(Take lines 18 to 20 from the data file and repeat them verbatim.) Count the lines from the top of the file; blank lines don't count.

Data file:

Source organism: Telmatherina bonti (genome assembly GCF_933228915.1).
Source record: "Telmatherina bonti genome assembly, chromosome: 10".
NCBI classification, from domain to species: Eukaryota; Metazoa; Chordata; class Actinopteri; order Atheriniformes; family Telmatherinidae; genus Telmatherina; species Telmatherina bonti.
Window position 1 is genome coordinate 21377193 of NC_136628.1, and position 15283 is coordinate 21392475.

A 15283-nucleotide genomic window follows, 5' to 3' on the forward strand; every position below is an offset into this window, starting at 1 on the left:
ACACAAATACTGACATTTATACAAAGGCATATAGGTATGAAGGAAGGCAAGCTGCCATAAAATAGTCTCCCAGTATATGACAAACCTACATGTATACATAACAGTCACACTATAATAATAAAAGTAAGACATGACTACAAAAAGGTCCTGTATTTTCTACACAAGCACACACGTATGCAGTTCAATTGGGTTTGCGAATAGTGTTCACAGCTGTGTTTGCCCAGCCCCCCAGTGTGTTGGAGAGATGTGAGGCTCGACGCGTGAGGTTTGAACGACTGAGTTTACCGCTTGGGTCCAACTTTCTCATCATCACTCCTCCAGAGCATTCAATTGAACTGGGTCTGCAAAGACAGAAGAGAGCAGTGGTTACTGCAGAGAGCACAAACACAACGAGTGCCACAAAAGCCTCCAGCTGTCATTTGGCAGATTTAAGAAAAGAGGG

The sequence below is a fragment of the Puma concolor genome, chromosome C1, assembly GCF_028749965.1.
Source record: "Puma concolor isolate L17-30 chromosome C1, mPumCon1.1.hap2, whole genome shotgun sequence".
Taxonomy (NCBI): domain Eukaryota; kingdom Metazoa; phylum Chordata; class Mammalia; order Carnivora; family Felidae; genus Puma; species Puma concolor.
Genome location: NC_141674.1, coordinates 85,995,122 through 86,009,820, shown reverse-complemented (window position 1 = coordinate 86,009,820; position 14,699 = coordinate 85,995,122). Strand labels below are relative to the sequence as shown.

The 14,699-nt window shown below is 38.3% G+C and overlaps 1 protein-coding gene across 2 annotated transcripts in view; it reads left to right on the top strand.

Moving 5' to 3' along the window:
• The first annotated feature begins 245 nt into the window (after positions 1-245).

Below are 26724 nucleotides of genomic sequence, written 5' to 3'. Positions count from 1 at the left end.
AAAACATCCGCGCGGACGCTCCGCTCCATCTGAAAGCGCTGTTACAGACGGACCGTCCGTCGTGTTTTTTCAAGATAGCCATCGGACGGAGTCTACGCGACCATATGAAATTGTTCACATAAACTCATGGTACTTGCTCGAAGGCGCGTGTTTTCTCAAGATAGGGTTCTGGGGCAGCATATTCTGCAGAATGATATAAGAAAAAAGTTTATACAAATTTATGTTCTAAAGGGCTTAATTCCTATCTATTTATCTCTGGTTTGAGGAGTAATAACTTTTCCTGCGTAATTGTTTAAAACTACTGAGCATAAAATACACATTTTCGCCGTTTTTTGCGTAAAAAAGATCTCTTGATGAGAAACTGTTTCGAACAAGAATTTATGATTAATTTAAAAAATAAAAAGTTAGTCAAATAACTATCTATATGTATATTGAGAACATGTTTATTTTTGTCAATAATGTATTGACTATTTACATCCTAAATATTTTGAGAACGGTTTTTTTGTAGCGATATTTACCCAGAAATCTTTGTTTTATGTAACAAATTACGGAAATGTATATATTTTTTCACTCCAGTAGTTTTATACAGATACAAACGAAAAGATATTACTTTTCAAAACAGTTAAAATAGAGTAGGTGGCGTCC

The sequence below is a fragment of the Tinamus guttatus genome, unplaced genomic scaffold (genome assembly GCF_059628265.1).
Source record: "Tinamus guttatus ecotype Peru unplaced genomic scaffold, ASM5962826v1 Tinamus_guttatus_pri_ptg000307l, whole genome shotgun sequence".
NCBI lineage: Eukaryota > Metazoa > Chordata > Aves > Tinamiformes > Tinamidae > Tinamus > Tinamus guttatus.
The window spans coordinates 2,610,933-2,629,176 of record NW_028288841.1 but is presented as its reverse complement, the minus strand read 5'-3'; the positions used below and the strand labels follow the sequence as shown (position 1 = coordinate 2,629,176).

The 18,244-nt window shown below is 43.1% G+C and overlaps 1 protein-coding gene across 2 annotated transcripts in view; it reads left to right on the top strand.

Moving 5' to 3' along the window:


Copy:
NCBI lineage: Eukaryota > Metazoa > Chordata > Aves > Tinamiformes > Tinamidae > Tinamus > Tinamus guttatus.
The window spans coordinates 2,610,933-2,629,176 of record NW_028288841.1 but is presented as its reverse complement, the minus strand read 5'-3'; the positions used below and the strand labels follow the sequence as shown (position 1 = coordinate 2,629,176).

The 18,244-nt window shown below is 43.1% G+C and overlaps 1 protein-coding gene across 2 annotated transcripts in view; it reads left to right on the top strand.